Many Malaysians more aware it is not compulsory to pay GST

Many Malaysians more aware it is not compulsory to pay GST

PETALING JAYA: Many Malaysians were not aware until the recent Goods and Services Tax (GST) was implemented that it was not compulsory to pay the service charge, which is usually 10 per cent of the total bill.

But now there is widespread outcry over the extra charge - which is taxed a further 6 per cent on top of the GST applied to the original purchase - and many are refusing to pay the amount.

The backlash was so strong that the Domestic Trade, Cooperatives and Consumerism Ministry issued a moratorium on restaurants charging the 10 per cent, which was first established decades ago in lieu of tipping.

According to Minister Datuk Seri Hasan Malek, traditionally, a collective agreement (CA) between employees and employers regulated the percentage of the service charge given to each employee.

However, many restaurants adopted the practice even without an agreement, with owners pocketing the 10 per cent for themselves and workers never seeing a sen of it.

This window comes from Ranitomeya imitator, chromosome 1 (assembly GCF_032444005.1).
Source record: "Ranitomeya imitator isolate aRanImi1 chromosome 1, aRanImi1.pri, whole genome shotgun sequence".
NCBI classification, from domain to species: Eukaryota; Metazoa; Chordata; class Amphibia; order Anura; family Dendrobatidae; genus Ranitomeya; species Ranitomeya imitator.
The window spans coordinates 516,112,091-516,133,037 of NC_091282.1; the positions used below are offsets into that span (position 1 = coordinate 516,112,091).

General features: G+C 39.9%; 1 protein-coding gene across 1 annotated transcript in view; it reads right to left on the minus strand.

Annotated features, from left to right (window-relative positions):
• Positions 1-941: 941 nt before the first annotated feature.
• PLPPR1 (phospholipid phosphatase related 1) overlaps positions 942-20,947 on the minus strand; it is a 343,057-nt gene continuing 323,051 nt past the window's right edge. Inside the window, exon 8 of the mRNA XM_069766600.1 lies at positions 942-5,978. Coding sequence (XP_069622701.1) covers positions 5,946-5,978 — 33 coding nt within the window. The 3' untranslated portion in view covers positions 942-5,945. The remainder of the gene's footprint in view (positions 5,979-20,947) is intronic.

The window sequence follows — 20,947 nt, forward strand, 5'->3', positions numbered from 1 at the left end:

Ministry secretary-general Datuk Alias Ahmad said the spirit behind it was for lower income employees to supplement their wages.

"However, there are restaurants and hotels which simply add the fee without a collective agreement and abuse the system by not giving the employees anything," he said, adding that the ministry was putting a stop to this now and revising their enforcement scope.

"We have a working group between us, the Human Resource Ministry and Finance Ministry to protect the rights of the consumer. We will investigate and study the matter to come up with a new law," he added.

Hasan also warned that action would be taken against restaurants and hotels that increased prices to cover the now-halted service charge.

"That is profiteering. You are allowed to make a profit, but within reason. We have a mechanism to identify this and we will crack down (on errant operators).

"If there's no agreement, we can take action."

He said the ministry would check that those claiming the 10 per cent were actually giving employees their tips.

He noted, however, that restaurants or hotels with a collective agreement were still allowed to levy the charge as it was a legally binding document.

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